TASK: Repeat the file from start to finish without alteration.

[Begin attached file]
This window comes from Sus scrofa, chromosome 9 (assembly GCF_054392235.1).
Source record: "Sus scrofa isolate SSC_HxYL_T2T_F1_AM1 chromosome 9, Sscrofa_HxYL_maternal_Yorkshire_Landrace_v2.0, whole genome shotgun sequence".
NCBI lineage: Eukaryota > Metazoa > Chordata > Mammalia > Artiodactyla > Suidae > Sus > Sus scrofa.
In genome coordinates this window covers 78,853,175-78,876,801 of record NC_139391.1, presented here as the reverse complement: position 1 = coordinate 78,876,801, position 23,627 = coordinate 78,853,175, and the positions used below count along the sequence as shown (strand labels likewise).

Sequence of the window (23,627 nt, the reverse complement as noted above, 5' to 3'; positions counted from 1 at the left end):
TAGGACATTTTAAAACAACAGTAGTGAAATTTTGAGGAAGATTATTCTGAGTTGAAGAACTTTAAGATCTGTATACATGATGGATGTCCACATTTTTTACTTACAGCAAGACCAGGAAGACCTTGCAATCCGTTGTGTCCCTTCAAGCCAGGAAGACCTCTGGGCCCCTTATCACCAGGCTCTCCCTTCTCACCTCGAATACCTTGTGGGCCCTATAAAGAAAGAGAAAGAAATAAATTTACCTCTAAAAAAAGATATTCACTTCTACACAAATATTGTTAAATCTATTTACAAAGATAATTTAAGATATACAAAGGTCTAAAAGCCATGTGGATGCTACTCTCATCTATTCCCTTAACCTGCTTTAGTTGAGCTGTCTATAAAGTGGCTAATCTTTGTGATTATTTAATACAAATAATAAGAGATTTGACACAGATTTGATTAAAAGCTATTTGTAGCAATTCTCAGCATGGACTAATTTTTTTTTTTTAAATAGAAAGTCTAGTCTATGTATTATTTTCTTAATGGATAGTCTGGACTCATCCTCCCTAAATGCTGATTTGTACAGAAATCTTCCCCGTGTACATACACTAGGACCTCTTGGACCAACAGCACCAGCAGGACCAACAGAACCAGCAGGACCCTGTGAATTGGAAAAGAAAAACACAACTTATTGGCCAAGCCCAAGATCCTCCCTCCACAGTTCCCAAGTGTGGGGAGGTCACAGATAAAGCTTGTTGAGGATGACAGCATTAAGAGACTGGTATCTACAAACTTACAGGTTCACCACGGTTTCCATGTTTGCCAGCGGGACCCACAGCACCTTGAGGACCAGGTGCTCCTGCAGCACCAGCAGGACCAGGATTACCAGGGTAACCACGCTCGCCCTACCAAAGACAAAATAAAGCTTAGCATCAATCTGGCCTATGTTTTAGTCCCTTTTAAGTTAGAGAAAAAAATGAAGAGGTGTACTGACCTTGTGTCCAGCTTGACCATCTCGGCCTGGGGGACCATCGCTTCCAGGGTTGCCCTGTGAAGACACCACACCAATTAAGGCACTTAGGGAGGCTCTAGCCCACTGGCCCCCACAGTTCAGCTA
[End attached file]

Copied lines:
This window comes from Sus scrofa, chromosome 9 (assembly GCF_054392235.1).
Source record: "Sus scrofa isolate SSC_HxYL_T2T_F1_AM1 chromosome 9, Sscrofa_HxYL_maternal_Yorkshire_Landrace_v2.0, whole genome shotgun sequence".
NCBI lineage: Eukaryota > Metazoa > Chordata > Mammalia > Artiodactyla > Suidae > Sus > Sus scrofa.
In genome coordinates this window covers 78,853,175-78,876,801 of record NC_139391.1, presented here as the reverse complement: position 1 = coordinate 78,876,801, position 23,627 = coordinate 78,853,175, and the positions used below count along the sequence as shown (strand labels likewise).

Sequence of the window (23,627 nt, the reverse complement as noted above, 5' to 3'; positions counted from 1 at the left end):
TAGGACATTTTAAAACAACAGTAGTGAAATTTTGAGGAAGATTATTCTGAGTTGAAGAACTTTAAGATCTGTATACATGATGGATGTCCACATTTTTTACTTACAGCAAGACCAGGAAGACCTTGCAATCCGTTGTGTCCCTTCAAGCCAGGAAGACCTCTGGGCCCCTTATCACCAGGCTCTCCCTTCTCACCTCGAATACCTTGTGGGCCCTATAAAGAAAGAGAAAGAAATAAATTTACCTCTAAAAAAAGATATTCACTTCTACACAAATATTGTTAAATCTATTTACAAAGATAATTTAAGATATACAAAGGTCTAAAAGCCATGTGGATGCTACTCTCATCTATTCCCTTAACCTGCTTTAGTTGAGCTGTCTATAAAGTGGCTAATCTTTGTGATTATTTAATACAAATAATAAGAGATTTGACACAGATTTGATTAAAAGCTATTTGTAGCAATTCTCAGCATGGACTAATTTTTTTTTTTTAAATAGAAAGTCTAGTCTATGTATTATTTTCTTAATGGATAGTCTGGACTCATCCTCCCTAAATGCTGATTTGTACAGAAATCTTCCCCGTGTACATACACTAGGACCTCTTGGACCAACAGCACCAGCAGGACCAACAGAACCAGCAGGACCCTGTGAATTGGAAAAGAAAAACACAACTTATTGGCCAAGCCCAAGATCCTCCCTCCACAGTTCCCAAGTGTGGGGAGGTCACAGATAAAGCTTGTTGAGGATGACAGCATTAAGAGACTGGTATCTACAAACTTACAGGTTCACCACGGTTTCCATGTTTGCCAGCGGGACCCACAGCACCTTGAGGACCAGGTGCTCCTGCAGCACCAGCAGGACCAGGATTACCAGGGTAACCACGCTCGCCCTACCAAAGACAAAATAAAGCTTAGCATCAATCTGGCCTATGTTTTAGTCCCTTTTAAGTTAGAGAAAAAAATGAAGAGGTGTACTGACCTTGTGTCCAGCTTGACCATCTCGGCCTGGGGGACCATCGCTTCCAGGGTTGCCCTGTGAAGACACCACACCAATTAAGGCACTTAGGGAGGCTCTAGCCCACTGGCCCCCACAGTTCAGCTA